HANOVER – While much-deserved attention has been given to frontline workers in hospitals, deputies with the Hanover County Sheriff’s Office also are among those who have been putting their lives on the line during the COVID-19 pandemic. But, that was all in a day’s work for the HCSO before the word coronavirus became part of our daily conversation.
Last Wednesday, Col. David R. Hines, sheriff, pointed out that his department was able “to keep our crime rate the lowest in the region.” In praising his officers and staff, he also credited “how hard our community works.”
“We had a good year,” he said of 2020, “with the lowest crime rate we’ve had in 46 years. And we were still able to carry a clearance rate of 67%, which is outstanding.” This, he noted, was done “in the midst of the COVID pandemic.”
There was a time when his department faced a shortage of PPEs (personal protective equipment), but Hines said they have “an adequate number now.”
While it is a given that officers on patrol or responding to an incident are wearing PPEs, they also must make sure someone being arrested has on a mask.
Cruisers are equipped with wipes and disinfectant spray. “Then they have to disinfect the car; we have to do some things we never thought we’d have to do before,” the sheriff said.
During his budget presentation before the Hanover County Board of Supervisors, Hines pointed out that “We don’t get to stay home; we work through epidemics just like we work through snowstorms and hurricanes.”
“We’re so fortunate to serve the community we serve because it truly has been a partnership that we share with an entire community,” he said.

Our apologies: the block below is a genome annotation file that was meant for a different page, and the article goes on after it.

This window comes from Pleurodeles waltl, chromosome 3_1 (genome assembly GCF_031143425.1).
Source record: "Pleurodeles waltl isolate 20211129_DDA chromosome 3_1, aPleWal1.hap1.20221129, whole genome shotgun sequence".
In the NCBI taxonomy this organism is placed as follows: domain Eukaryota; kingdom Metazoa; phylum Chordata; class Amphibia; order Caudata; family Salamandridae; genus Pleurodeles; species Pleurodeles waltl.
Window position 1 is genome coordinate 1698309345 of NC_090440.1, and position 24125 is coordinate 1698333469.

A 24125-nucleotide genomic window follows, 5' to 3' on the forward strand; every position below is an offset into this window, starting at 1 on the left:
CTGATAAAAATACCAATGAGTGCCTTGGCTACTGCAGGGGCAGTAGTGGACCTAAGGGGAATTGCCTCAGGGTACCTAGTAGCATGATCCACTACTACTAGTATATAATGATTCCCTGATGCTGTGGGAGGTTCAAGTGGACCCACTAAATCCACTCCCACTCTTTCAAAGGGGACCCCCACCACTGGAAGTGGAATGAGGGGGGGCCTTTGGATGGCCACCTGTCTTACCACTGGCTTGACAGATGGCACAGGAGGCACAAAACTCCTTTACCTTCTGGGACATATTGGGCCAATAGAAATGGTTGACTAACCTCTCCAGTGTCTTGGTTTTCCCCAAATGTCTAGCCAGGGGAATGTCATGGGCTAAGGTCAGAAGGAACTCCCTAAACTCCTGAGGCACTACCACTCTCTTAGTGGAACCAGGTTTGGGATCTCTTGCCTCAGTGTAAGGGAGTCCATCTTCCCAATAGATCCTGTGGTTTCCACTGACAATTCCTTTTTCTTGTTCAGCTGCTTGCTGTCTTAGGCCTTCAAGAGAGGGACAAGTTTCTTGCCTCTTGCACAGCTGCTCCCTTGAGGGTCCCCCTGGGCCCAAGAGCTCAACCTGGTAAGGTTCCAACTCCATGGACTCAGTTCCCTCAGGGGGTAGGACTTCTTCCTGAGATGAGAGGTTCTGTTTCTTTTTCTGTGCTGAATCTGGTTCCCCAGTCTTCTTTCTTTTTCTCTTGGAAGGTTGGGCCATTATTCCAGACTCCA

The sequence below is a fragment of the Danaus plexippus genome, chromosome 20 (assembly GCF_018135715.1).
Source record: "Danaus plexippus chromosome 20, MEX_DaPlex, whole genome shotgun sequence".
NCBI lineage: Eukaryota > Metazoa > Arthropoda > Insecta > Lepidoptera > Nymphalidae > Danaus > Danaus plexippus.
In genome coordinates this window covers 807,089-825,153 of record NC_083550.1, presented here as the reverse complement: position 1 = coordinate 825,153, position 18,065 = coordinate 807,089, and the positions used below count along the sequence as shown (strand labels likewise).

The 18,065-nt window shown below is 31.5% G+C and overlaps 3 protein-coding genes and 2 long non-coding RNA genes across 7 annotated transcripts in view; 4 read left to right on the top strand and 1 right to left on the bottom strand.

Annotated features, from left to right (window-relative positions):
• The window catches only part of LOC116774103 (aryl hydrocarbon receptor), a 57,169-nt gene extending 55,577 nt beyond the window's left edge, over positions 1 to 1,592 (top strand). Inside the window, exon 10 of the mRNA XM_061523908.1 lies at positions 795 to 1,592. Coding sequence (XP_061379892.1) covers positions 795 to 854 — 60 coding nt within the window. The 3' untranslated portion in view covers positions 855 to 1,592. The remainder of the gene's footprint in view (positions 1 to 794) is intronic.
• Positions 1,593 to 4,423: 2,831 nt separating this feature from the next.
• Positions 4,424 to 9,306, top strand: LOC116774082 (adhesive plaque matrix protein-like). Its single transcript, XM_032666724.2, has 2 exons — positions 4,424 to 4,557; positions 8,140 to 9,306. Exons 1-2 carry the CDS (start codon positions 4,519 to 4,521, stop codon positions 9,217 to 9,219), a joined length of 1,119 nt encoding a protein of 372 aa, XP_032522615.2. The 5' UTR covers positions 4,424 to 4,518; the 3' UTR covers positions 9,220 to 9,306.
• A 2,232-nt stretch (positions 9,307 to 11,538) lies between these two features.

When Hines succeeded Col. V. Stuart Cook he chose to keep the motto, “We’re a part of not apart from our community.”
He said his administration has built on that philosophy by adding a theme of “Strong partnerships create safe communities.”
The HCSO also is involved with three community-based programs: Neighborhood Watch, Business Watch, and Worship Watch.
The sheriff also is proud of the success of Adopt-a-Senior and Project Lifesaver. With those, deputies are trained in dealing with seniors with cognitive disorders and children with autism.
Officers are knowledgeable in handling various scenarios that may fall under broader categories.
On a wider spectrum, Hines said a program was developed several years ago with his department and several other jurisdictions.
“We’re one of the founding members with the Global Shield Network. We use that as an umbrella over all our programs,” he added.
Civic organizations like the Ruritan Club and Rotary Club assist with communication efforts by providing another direct line to citizens.
Before any communication is released, Hines said it is vetted, and sometimes involves information from across the nation.
“The information that we’re putting out is vetted from that jurisdiction where it happened and what affect it would have on Hanover County.”
Using the word global in the title is literal, with law enforcement agencies from Belgium, Australia and New Zealand taking part.
Hines also applauds the leadership of Capt. Terry Sullivan with the worship program, which consists of 162 churches and 28 chaplains.
The chaplains are active within the communities they serve.
In a nation rocked by turmoil, often involving law enforcement officers, Hines said, “We’re fortunate that we didn’t get painted with that brush. Our citizens know and understand that we truly believe our motto. They believe it as much as we do.”
“There’s a national narrative – it’s not happening here.”
“I’m proud of my community, and proud of the people I work with,” Hines said. “Every member of our community has worked hard to build this and we are part of that community.”